> To post to this list ....... discuss at ixda.org
> Unsubscribe ................ http://www.ixda.org/unsubscribe
> List Guidelines ............ http://www.ixda.org/guidelines
> List Help .................. http://www.ixda.org/help
>

26 Jul 2008 - 4:09pm
Vytas Gaizutis
2008

Wendy,

You didn't mention what area you'd be freelancing in. Is it

- visual design for web and software?
- marketing communications?
- branding, corporate identity design?
- packaging?
- IA?
- Interaction design?
- A combination of the above?
- Something else?

Some of these areas lend themselves better to freelance work that others. Some can easily be done 100% off-site. Others involve lots of client face time and working directly with teams (deep brainstorming sessions and iteration).

In addition, there's a greater demand for some of these specialties than for others. There's also cheap, offshore competitors to consider. Many clients are clueless with respect to quality. Case in point: Those schlock logo shops that spit out clip-art-looking corporate identities for $99.99. Many business owners think these are such a deal :-)

Also, some larger companies won't contract with you unless you meet certain criteria, such as having a liability insurance, etc. Plus, from my own experience, larger companies tend not be be timely payers (a generalization, I know). Often, your invoice goes into Accounts Payable hell where it can sit there 90 days and beyond. You have to plan for this.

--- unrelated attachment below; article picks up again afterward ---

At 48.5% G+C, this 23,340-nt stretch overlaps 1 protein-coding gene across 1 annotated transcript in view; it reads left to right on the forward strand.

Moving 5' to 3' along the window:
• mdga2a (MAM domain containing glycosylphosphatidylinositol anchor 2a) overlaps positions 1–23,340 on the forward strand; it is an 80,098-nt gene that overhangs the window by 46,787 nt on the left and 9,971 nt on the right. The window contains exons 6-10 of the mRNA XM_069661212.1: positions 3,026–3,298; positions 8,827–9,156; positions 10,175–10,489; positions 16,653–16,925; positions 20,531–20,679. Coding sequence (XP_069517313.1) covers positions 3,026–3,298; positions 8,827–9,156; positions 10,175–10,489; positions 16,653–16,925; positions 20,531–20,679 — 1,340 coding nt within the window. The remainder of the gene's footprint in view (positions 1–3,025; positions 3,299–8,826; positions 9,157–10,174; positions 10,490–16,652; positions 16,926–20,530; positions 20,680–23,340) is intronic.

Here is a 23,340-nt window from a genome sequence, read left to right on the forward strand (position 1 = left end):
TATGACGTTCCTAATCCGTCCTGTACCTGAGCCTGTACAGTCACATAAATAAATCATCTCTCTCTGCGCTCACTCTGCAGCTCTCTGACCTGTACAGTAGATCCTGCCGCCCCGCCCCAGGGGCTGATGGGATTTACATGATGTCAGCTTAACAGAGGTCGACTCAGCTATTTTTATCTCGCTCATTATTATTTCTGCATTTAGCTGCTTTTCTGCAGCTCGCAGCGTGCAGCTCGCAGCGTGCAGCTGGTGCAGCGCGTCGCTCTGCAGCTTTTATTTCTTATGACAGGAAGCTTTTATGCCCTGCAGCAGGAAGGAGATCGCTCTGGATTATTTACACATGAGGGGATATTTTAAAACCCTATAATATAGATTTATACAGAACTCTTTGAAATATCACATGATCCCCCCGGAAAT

You may wish to consider partnering with someone you can focus on getting new business. When I did freelance work in the past I found that when I was deep in designing I wasn't setting up my next gig. Then when the assignment ended, I went dry for awhile until I could secure new work.

26 Jul 2008 - 5:59pm
SemanticWill
2007

I would say just as important, perhaps, as those things mentioned so
eloquently above, is having a clear purpose about what exactly you
want to do.
"Only a clear - even idealistic - purpose can provide the direction,
unity and mutual respect that bind a company to itself and its
customers and creates a truly unique and exciting brand [...] Purpose
becomes the moral engine of the company, the source of its energy"
~ Nikos Mourkogiannis

Your purpose should be a true re%uFB02ection of why you do what you